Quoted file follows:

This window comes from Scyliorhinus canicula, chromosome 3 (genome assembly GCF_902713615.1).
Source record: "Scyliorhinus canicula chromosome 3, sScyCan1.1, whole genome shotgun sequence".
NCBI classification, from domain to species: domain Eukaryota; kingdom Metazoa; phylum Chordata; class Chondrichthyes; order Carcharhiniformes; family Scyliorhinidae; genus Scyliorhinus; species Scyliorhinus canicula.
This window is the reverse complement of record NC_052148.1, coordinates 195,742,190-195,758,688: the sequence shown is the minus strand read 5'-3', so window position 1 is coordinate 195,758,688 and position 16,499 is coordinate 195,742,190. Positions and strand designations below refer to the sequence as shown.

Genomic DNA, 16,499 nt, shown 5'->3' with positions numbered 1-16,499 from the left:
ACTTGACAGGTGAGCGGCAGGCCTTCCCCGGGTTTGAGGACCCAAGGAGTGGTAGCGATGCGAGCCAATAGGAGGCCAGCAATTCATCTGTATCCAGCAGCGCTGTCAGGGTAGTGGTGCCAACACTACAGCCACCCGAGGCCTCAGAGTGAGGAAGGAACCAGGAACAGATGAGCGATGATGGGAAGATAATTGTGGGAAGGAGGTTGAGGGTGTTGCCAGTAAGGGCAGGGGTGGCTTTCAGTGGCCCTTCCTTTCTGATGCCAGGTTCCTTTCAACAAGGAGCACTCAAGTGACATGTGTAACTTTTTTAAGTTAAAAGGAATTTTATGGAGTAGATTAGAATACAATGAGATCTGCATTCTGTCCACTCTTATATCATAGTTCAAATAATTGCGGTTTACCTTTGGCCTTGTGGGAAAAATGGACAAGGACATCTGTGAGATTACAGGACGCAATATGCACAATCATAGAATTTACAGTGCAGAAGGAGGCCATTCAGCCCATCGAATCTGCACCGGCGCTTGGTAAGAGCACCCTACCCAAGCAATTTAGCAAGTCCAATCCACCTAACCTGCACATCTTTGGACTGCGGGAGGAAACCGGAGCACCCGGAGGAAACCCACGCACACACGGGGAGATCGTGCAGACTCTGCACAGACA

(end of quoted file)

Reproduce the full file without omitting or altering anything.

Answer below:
This window comes from Scyliorhinus canicula, chromosome 3 (genome assembly GCF_902713615.1).
Source record: "Scyliorhinus canicula chromosome 3, sScyCan1.1, whole genome shotgun sequence".
NCBI classification, from domain to species: domain Eukaryota; kingdom Metazoa; phylum Chordata; class Chondrichthyes; order Carcharhiniformes; family Scyliorhinidae; genus Scyliorhinus; species Scyliorhinus canicula.
This window is the reverse complement of record NC_052148.1, coordinates 195,742,190-195,758,688: the sequence shown is the minus strand read 5'-3', so window position 1 is coordinate 195,758,688 and position 16,499 is coordinate 195,742,190. Positions and strand designations below refer to the sequence as shown.

Genomic DNA, 16,499 nt, shown 5'->3' with positions numbered 1-16,499 from the left:
ACTTGACAGGTGAGCGGCAGGCCTTCCCCGGGTTTGAGGACCCAAGGAGTGGTAGCGATGCGAGCCAATAGGAGGCCAGCAATTCATCTGTATCCAGCAGCGCTGTCAGGGTAGTGGTGCCAACACTACAGCCACCCGAGGCCTCAGAGTGAGGAAGGAACCAGGAACAGATGAGCGATGATGGGAAGATAATTGTGGGAAGGAGGTTGAGGGTGTTGCCAGTAAGGGCAGGGGTGGCTTTCAGTGGCCCTTCCTTTCTGATGCCAGGTTCCTTTCAACAAGGAGCACTCAAGTGACATGTGTAACTTTTTTAAGTTAAAAGGAATTTTATGGAGTAGATTAGAATACAATGAGATCTGCATTCTGTCCACTCTTATATCATAGTTCAAATAATTGCGGTTTACCTTTGGCCTTGTGGGAAAAATGGACAAGGACATCTGTGAGATTACAGGACGCAATATGCACAATCATAGAATTTACAGTGCAGAAGGAGGCCATTCAGCCCATCGAATCTGCACCGGCGCTTGGTAAGAGCACCCTACCCAAGCAATTTAGCAAGTCCAATCCACCTAACCTGCACATCTTTGGACTGCGGGAGGAAACCGGAGCACCCGGAGGAAACCCACGCACACACGGGGAGATCGTGCAGACTCTGCACAGACA